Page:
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Journalists Discuss ‘Healing the Breach of Trust’ in the Church after Sex Abuse Crisis

A journalist’s vocation is, according to New York Times columnist Ross Douthat, “to seek out the truth and to tell true stories about the world by writing these stories in an entertaining and interesting fashion.” But what happens when the fascinating, complex story a journalist is reporting involves a scandal in their own faith?
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Religious Citizens and Human Ecology

Pope Benedict XVI’s most famous use of the term “human ecology” was in his speech to the German Bundestag in 2011. He praised the German ecological movement for calling everyone’s attention to the natural order around us—an order that demands our respect and stands above all our attempts to manipulate it.
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The Leisure of Work

September 27, 2018
, News
A moment’s reflection on the development of science and technology suggests that, rather that render humans obsolete, innovation multiplies the need, and opportunity, for personal work. Times change, people adapt, and society flourishes when people are allowed to try out new ways of doing things, and to benefit from their experiments.
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A New Master of Arts in Human Rights

August 31, 2018
News 1
The Institute for Human Ecology is pleased to announce the launch of a new Master of Arts in Human Rights, designed for graduate students from the United States as well as abroad, with diverse academic interests and backgrounds, who wish to study human rights from a distinctly Catholic perspective.
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Commemorating the 70th Anniversary of a Landmark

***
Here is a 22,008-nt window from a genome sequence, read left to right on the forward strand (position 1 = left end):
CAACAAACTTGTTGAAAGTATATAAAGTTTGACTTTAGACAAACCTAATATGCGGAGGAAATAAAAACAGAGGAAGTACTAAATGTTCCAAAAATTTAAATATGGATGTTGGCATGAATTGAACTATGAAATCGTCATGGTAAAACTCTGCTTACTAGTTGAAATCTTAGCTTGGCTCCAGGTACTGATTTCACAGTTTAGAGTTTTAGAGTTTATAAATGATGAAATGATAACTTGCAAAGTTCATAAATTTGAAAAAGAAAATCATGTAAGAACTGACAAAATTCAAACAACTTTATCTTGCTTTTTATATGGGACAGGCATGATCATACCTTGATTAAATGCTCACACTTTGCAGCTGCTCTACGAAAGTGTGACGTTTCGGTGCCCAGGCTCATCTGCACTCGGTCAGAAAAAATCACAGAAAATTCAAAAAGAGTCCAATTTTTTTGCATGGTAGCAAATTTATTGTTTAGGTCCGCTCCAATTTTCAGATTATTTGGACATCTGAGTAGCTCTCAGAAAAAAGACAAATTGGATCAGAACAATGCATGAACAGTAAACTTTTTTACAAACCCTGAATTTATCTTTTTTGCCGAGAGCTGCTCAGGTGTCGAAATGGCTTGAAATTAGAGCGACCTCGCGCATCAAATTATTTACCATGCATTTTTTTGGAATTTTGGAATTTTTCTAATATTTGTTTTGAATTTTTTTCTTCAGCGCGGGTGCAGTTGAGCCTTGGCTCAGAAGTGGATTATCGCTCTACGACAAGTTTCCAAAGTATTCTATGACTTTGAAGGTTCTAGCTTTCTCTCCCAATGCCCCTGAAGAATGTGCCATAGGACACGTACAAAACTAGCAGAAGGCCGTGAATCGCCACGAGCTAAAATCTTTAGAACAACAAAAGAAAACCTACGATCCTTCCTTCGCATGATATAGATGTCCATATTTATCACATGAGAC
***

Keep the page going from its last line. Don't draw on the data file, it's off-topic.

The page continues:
August 29, 2018
News
What was the most devastating event in human history?  While, sadly, there are plenty of candidates, I would propose World War II.  It was a truly worldwide war, extending far beyond Europe as it involved international empires as well as nation states.  Not only did it wreck the economy of Europe and much of Asia, but it took the lives of millions.
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Virtue and Science

Evidence from many sources suggests that there are problems in the current practices of scientific research. There is a growing concern over the trustworthiness of the scientific literature because a number of studies have demonstrated the inability of independent investigators to replicate the results of published experiments.
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Civitas Dei: The Most Glorious City

December 21, 2017
News 1
Long before St. Peter was martyred there, Rome was called “the eternal city.” Rome was founded by refugees who had fled fallen Troy, and with the neighboring Etruscans, the legendary twins Remus and Romulus founded a city which would rule the world for millennia in one way or another.
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Natural Law and the Civitas Dei Program

November 20, 2017
News
Why should American intelligence be ethical?  The short answer is that it’s American.  And Americans, whatever their religious creed or background, have generally expected that our democratic government will be guided by ethical standards in all its activities and functions.
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Where Are the All-Star Teams in Academia?

October 23, 2017
News
The 1992 Summer Olympics remains famous today for the United States “dream team” for men’s basketball – Larry Bird, Magic Johnson, Michael Jordan, Charles Barkley, Scottie Pippen, David Robinson, Karl Malone, Dave Stockton, and others.
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Why Should American Intelligence Be Ethical?

October 2, 2017
News
Why should American intelligence be ethical?  The short answer is that it’s American.  And Americans, whatever their religious creed or background, have generally expected that our democratic government will be guided by ethical standards in all its activities and functions.